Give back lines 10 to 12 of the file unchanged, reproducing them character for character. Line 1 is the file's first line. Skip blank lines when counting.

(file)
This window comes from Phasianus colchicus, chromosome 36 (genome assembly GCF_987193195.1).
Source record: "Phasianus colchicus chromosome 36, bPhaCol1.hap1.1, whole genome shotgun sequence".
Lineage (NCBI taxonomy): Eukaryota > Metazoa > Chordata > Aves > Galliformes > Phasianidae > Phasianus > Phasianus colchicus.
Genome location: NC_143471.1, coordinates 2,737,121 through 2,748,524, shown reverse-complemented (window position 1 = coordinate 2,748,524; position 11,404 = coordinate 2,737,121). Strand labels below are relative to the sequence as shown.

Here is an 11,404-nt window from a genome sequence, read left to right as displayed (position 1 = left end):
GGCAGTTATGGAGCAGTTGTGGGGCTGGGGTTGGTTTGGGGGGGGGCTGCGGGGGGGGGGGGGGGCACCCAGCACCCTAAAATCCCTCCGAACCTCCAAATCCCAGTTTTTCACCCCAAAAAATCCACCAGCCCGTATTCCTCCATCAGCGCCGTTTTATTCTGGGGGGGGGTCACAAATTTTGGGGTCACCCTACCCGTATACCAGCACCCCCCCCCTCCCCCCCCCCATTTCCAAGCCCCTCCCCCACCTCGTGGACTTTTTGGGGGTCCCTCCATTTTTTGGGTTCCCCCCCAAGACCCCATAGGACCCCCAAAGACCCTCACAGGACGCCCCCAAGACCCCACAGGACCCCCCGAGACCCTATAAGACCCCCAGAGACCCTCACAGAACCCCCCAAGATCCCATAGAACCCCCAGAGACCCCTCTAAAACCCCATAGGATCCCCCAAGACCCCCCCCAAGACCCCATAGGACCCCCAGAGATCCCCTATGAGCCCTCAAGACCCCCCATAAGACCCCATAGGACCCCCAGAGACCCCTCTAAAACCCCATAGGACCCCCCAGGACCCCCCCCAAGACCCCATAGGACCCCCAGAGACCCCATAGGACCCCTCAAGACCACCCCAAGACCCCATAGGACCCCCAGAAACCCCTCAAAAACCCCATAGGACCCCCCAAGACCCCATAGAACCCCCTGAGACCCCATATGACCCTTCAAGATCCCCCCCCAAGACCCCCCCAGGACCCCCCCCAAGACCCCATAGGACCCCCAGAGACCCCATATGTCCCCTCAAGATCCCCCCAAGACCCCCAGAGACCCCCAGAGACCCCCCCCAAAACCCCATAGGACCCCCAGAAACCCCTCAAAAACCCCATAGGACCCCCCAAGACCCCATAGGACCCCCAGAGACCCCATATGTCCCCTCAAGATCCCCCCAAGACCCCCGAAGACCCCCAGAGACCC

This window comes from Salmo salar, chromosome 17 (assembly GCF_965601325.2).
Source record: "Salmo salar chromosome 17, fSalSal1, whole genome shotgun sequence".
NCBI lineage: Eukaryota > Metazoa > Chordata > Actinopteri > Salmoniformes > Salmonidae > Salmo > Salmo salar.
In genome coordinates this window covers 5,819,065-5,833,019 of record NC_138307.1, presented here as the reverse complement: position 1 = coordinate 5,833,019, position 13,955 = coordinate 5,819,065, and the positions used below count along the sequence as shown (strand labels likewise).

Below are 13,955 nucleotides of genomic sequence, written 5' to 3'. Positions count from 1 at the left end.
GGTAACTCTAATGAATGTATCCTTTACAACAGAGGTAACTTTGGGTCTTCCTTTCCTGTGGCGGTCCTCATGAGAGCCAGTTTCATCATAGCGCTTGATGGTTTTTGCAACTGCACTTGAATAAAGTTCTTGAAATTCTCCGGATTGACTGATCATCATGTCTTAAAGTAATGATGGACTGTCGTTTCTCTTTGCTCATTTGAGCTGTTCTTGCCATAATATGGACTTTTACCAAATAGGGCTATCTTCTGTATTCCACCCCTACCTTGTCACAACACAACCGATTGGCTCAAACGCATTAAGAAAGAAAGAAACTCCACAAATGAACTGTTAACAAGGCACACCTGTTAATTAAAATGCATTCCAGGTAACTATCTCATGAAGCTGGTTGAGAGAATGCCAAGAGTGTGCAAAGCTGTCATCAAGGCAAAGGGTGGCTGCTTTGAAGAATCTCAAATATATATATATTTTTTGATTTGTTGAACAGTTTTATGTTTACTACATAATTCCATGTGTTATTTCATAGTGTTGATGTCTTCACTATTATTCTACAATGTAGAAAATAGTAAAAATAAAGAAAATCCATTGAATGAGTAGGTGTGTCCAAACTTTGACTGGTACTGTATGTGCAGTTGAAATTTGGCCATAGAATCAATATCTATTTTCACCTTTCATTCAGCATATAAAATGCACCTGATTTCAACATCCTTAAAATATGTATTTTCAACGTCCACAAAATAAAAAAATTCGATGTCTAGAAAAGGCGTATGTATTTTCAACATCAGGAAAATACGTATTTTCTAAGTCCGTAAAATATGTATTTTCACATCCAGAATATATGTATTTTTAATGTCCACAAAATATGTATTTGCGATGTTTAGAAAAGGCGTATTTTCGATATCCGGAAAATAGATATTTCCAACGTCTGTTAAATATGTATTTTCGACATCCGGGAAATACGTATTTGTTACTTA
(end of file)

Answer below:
In genome coordinates this window covers 5,819,065-5,833,019 of record NC_138307.1, presented here as the reverse complement: position 1 = coordinate 5,833,019, position 13,955 = coordinate 5,819,065, and the positions used below count along the sequence as shown (strand labels likewise).

Below are 13,955 nucleotides of genomic sequence, written 5' to 3'. Positions count from 1 at the left end.
GGTAACTCTAATGAATGTATCCTTTACAACAGAGGTAACTTTGGGTCTTCCTTTCCTGTGGCGGTCCTCATGAGAGCCAGTTTCATCATAGCGCTTGATGGTTTTTGCAACTGCACTTGAATAAAGTTCTTGAAATTCTCCGGATTGACTGATCATCATGTCTTAAAGTAATGATGGACTGTCGTTTCTCTTTGCTCATTTGAGCTGTTCTTGCCATAATATGGACTTTTACCAAATAGGGCTATCTTCTGTATTCCACCCCTACCTTGTCACAACACAACCGATTGGCTCAAACGCATTAAGAAAGAAAGAAACTCCACAAATGAACTGTTAACAAGGCACACCTGTTAATTAAAATGCATTCCAGGTAACTATCTCATGAAGCTGGTTGAGAGAATGCCAAGAGTGTGCAAAGCTGTCATCAAGGCAAAGGGTGGCTGCTTTGAAGAATCTCAAATATATATATATTTTTTGATTTGTTGAACAGTTTTATGTTTACTACATAATTCCATGTGTTATTTCATAGTGTTGATGTCTTCACTATTATTCTACAATGTAGAAAATAGTAAAAATAAAGAAAATCCATTGAATGAGTAGGTGTGTCCAAACTTTGACTGGTACTGTATGTGCAGTTGAAATTTGGCCATAGAATCAATATCTATTTTCACCTTTCATTCAGCATATAAAATGCACCTGATTTCAACATCCTTAAAATATGTATTTTCAACGTCCACAAAATAAAAAAATTCGATGTCTAGAAAAGGCGTATGTATTTTCAACATCAGGAAAATACGTATTTTCTAAGTCCGTAAAATATGTATTTTCACATCCAGAATATATGTATTTTTAATGTCCACAAAATATGTATTTGCGATGTTTAGAAAAGGCGTATTTTCGATATCCGGAAAATAGATATTTCCAACGTCTGTTAAATATGTATTTTCGACATCCGGGAAATACGTATTTGTTACTTA